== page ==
Human ocular surface in microcirculation by assisted video microscopy

Author(s): Alexander Franceschini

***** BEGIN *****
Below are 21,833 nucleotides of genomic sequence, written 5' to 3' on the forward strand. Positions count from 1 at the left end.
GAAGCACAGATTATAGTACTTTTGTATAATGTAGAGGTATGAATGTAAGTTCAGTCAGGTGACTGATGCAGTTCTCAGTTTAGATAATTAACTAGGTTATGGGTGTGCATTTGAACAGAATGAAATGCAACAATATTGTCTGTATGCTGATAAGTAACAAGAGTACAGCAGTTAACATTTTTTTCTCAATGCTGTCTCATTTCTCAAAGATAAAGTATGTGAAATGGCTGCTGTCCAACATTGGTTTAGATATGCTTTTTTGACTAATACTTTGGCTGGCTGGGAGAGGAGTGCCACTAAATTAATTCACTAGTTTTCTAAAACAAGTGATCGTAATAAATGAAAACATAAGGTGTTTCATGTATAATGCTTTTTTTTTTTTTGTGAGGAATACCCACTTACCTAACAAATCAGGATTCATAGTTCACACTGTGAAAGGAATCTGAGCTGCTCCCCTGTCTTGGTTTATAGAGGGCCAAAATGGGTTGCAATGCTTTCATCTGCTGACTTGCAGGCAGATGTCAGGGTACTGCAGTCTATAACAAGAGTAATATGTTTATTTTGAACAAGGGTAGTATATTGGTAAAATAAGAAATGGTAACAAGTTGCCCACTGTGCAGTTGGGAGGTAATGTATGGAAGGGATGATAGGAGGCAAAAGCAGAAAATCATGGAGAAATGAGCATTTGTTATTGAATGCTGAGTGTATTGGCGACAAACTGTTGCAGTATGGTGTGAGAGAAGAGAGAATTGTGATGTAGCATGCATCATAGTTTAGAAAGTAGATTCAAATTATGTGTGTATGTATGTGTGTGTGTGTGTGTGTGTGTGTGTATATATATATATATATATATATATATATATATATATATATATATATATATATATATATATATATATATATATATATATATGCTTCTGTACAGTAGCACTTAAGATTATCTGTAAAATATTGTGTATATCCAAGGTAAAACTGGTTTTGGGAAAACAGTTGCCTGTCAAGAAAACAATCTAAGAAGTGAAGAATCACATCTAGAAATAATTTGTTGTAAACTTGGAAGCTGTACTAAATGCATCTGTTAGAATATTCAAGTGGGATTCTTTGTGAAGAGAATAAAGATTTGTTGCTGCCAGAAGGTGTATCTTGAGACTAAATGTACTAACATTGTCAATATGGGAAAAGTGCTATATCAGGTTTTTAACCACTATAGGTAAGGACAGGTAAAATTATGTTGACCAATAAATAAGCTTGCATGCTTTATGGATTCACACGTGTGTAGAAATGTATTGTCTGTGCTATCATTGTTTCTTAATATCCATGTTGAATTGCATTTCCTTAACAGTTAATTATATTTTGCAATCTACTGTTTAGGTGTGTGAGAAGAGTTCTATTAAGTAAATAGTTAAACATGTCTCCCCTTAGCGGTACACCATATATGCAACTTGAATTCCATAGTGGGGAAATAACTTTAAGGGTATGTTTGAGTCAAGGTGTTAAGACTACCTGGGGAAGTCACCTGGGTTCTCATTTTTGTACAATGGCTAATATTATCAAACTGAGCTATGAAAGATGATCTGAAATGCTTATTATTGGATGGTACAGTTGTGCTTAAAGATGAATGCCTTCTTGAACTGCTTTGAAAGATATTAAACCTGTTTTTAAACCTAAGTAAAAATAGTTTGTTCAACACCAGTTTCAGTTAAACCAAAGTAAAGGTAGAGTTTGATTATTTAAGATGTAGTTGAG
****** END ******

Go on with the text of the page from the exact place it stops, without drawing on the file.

Anterior segment features of the eye may now be accurately measured using non-invasive imaging methods [1]. In this work, the ocular surface of healthy adults is subjected to the innovative oxygen delivery index concept, which measures microvascular capacity for oxygen transport [2]. The goal of the study was to evaluate the technologies that were utilised to collect data from the human ocular surface [3]. In order to determine if the ODIN concept has the necessary sensitivity to identify and distinguish between microvascular structure and function in limbal and bulbar conjunctiva, we also conducted this validation [4]. Twenty healthy participants had their limbal and bulbar conjunctiva measured many times using computer-assisted video microscopy and diffuse reflectance spectroscopy [5]. Functional capillary density, capillary flow velocity, and microvascular oxygen saturation were the three metrics that were retrieved during the analysis. Compared to bulbar conjunctiva, the limbus has higher capillary density and oxygen extraction, which may be detected with appropriate sensitivity [6]. Examining the ocular surface is simple, and imaging methods looking at the anterior ocular vascular networks are increasingly being employed to identify morphological vessel patterns linked to disease [7].